Liz Gannes

Recent Posts by Liz Gannes

Google Grabs Former Yahoo Ari Balogh En Route to StumbleUpon

The Web discovery start-up StumbleUpon has hired Japjit Tulsi, who was previously a director of engineering at Google, as its VP of engineering, filling the role it had previously tried to give to former Yahoo CTO and EVP Products Ari Balogh.

What’s a little odd about the situation is that we wrote only two months ago about StumbleUpon’s new VP of engineering hire, which at the time was Balogh (pictured at right).

Balogh, it turns out, never got to StumbleUpon. He did the interview about the new gig with AllThingsD after agreeing to join, but then decided to take another offer to be VP of storage infrastructure products at Google, where he is now. (Balogh declined to comment on the situation.)

Meanwhile, Tulsi will report to StumbleUpon CEO Garrett Camp, who previously led engineering himself. Tulsi will focus on scaling, advertising and mobile projects.

Tulsi (pictured left) was persuaded to join StumbleUpon after six years at Google spent on products like Google Analytics and YouTube. He said in an interview this week he was particularly interested in working with StumbleUpon’s “strong co-founders,” who sold their company to eBay but then bought it back and continue to be engaged.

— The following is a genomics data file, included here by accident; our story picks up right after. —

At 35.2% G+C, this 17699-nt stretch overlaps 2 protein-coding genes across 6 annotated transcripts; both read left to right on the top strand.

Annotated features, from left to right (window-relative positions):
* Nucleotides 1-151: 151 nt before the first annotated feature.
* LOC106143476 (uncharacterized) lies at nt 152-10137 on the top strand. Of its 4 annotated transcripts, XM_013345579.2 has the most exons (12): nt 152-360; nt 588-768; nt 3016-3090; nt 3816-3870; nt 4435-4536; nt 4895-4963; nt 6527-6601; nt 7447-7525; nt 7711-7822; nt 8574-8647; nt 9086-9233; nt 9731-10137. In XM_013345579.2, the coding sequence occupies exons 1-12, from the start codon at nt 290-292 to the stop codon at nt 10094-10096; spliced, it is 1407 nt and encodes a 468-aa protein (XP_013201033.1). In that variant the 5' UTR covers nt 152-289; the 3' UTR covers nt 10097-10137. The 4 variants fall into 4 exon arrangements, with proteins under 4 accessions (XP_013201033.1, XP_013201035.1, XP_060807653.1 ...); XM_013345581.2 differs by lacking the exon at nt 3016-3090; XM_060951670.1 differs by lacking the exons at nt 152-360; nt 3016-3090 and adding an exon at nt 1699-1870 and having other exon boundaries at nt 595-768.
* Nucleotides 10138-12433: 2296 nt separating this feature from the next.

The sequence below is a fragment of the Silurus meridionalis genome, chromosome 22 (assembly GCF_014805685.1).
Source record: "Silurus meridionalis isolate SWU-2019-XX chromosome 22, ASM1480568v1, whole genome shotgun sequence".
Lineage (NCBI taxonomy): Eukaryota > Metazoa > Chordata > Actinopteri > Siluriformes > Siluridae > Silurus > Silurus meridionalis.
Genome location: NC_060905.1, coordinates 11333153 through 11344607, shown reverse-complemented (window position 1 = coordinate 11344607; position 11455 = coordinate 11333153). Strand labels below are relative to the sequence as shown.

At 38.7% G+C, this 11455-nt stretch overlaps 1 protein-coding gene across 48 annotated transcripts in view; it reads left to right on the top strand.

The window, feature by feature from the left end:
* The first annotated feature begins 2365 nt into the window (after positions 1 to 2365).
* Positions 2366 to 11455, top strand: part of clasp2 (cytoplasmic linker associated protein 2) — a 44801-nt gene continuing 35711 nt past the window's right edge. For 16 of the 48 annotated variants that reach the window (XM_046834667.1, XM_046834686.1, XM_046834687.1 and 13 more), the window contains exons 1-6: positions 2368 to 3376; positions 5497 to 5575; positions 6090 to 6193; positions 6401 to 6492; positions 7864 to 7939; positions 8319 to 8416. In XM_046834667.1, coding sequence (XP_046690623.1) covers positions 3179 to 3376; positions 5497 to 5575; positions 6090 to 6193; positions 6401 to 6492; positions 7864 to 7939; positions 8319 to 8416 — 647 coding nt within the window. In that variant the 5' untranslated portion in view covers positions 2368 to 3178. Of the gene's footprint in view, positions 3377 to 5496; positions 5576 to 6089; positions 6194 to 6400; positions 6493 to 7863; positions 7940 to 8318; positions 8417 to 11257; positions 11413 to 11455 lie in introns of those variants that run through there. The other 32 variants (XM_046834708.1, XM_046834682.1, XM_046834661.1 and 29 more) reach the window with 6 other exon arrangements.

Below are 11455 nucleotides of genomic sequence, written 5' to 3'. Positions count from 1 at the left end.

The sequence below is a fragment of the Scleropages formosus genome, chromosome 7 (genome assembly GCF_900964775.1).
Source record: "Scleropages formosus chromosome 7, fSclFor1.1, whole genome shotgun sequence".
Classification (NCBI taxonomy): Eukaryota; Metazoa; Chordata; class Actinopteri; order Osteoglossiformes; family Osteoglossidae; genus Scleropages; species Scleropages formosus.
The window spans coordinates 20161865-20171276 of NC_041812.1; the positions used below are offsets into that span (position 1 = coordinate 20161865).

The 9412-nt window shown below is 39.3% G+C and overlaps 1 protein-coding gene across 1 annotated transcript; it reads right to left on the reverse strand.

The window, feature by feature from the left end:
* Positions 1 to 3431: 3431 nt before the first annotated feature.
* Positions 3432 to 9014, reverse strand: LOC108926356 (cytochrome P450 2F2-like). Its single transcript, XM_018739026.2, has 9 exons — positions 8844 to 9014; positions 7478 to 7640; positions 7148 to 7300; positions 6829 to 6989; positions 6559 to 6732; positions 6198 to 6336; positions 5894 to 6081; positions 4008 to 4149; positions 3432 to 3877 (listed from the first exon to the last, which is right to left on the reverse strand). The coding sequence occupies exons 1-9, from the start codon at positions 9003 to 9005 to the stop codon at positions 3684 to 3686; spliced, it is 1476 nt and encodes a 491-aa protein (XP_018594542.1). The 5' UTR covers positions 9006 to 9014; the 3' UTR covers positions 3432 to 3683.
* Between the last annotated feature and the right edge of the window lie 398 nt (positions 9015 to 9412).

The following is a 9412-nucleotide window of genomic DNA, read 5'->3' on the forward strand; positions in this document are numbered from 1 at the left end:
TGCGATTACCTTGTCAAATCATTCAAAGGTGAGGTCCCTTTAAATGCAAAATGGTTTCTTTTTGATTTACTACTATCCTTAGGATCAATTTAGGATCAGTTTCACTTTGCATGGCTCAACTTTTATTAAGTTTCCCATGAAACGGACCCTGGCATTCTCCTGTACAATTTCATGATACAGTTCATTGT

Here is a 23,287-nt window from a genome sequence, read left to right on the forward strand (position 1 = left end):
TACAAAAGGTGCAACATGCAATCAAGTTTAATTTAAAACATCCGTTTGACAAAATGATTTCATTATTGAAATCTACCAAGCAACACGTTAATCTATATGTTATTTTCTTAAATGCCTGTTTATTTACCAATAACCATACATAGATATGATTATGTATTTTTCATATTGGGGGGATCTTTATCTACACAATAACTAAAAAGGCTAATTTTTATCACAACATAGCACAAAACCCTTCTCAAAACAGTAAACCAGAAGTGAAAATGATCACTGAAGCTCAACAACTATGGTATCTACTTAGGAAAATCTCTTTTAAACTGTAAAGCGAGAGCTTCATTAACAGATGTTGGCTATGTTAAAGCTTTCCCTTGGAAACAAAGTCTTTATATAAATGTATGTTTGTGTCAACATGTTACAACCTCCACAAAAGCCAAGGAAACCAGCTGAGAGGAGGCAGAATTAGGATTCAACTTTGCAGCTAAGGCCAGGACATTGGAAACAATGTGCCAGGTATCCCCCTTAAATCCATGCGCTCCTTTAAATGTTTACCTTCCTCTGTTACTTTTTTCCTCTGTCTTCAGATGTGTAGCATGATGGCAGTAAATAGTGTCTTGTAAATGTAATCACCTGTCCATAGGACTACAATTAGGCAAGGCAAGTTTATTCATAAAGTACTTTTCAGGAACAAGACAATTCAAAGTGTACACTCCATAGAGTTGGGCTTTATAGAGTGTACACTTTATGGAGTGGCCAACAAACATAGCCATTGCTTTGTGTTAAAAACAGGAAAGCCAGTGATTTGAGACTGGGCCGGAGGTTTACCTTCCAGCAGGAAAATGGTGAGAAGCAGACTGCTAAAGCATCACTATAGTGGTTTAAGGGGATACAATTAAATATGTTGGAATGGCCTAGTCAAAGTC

Plus, it’s working; StumbleUpon now has 15 million users and gives one billion content recommendations per month. According to StatCounter, StumbleUpon has been referring more traffic to other Web sites than Facebook since mid-June.

And StumbleUpon feels like home, in a way. Tulsi is the 20th former Googler at StumbleUpon, and there are only 80 people at the San Francisco-based company.

Tulsi, by the way, actually did start on Tuesday, so it seems unlikely there will be any funny business this time around.


Latest Video

View all videos »

Search »

I think the NSA has a job to do and we need the NSA. But as (physicist) Robert Oppenheimer said, “When you see something that is technically sweet, you go ahead and do it and argue about what to do about it only after you’ve had your technical success. That is the way it was with the atomic bomb.”

— Phil Zimmerman, PGP inventor and Silent Circle co-founder, in an interview with Om Malik